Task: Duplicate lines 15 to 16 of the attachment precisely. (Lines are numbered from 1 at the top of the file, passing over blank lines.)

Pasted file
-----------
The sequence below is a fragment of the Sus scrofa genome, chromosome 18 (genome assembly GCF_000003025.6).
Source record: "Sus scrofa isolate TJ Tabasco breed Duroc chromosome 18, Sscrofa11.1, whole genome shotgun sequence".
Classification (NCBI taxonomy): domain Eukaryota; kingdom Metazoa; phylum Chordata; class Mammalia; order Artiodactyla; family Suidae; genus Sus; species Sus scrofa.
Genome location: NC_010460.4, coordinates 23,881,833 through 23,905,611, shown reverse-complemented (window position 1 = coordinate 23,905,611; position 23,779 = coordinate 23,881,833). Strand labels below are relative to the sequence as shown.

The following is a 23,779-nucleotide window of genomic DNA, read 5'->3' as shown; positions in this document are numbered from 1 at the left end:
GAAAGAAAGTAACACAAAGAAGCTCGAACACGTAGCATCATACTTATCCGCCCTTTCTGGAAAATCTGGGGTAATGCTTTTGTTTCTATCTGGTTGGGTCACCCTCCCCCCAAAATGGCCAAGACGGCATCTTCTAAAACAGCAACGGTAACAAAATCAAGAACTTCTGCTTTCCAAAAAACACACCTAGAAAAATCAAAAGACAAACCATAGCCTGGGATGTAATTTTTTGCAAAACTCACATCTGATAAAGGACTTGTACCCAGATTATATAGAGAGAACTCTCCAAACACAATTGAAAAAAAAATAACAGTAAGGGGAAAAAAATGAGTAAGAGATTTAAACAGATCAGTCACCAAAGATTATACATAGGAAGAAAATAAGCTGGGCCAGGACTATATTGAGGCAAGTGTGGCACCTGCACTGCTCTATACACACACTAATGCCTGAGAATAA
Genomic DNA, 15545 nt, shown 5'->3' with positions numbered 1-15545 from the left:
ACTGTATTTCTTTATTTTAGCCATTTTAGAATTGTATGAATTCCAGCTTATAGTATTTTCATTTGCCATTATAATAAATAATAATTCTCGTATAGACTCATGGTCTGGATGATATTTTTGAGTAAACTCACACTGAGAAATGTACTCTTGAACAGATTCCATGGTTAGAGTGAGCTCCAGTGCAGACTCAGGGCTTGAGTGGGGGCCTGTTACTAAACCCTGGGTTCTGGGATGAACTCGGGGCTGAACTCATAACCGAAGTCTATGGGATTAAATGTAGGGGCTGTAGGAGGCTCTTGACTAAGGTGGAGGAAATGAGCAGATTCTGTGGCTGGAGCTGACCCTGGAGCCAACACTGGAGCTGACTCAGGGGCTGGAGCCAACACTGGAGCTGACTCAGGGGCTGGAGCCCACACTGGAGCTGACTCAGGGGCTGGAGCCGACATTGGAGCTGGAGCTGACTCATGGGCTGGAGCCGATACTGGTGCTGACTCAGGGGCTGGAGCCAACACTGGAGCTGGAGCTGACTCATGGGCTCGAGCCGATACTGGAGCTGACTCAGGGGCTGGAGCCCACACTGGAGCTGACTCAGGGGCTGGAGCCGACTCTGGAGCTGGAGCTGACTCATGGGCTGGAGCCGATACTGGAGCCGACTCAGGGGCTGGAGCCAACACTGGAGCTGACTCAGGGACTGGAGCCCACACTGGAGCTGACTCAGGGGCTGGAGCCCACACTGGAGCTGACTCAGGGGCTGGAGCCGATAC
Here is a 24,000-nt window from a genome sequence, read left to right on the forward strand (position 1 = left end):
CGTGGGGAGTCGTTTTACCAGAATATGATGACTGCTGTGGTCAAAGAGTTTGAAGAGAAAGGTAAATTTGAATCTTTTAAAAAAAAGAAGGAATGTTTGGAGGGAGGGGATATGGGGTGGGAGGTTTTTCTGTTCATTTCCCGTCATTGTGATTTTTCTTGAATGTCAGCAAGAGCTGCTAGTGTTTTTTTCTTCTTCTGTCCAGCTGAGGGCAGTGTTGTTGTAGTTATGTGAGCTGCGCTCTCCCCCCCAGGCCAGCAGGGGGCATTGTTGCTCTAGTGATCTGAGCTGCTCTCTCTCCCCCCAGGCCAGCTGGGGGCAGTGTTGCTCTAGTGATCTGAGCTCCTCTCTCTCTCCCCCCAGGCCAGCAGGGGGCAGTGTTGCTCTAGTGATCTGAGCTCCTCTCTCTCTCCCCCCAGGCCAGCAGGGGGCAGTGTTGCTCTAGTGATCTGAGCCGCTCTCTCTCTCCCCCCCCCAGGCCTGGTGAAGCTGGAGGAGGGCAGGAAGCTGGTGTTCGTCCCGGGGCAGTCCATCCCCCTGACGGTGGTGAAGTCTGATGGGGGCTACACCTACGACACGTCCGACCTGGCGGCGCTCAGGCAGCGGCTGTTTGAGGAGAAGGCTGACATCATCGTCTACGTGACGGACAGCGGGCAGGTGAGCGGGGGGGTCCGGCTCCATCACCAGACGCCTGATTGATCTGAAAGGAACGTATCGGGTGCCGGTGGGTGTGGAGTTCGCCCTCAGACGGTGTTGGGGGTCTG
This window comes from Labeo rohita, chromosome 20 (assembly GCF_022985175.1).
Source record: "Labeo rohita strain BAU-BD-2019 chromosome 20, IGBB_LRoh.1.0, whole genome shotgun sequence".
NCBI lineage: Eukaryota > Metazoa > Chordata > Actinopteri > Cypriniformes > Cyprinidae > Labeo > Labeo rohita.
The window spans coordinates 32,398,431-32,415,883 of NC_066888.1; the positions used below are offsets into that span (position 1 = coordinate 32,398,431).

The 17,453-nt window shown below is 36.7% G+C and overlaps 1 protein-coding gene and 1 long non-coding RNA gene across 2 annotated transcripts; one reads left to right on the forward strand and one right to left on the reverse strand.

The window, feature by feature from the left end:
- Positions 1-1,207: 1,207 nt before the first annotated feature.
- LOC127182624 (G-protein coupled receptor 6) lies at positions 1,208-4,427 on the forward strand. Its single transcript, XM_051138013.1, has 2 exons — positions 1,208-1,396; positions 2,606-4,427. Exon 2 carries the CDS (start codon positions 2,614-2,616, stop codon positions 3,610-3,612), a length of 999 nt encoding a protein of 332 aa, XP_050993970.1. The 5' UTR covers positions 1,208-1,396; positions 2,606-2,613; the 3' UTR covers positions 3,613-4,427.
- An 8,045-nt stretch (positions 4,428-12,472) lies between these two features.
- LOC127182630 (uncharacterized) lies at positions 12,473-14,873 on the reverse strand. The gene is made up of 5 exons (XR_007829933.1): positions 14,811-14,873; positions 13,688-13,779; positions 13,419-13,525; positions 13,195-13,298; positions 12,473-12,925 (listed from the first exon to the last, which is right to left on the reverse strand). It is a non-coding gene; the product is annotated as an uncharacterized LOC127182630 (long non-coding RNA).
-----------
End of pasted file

The 17,453-nt window shown below is 36.7% G+C and overlaps 1 protein-coding gene and 1 long non-coding RNA gene across 2 annotated transcripts; one reads left to right on the forward strand and one right to left on the reverse strand.

The window, feature by feature from the left end: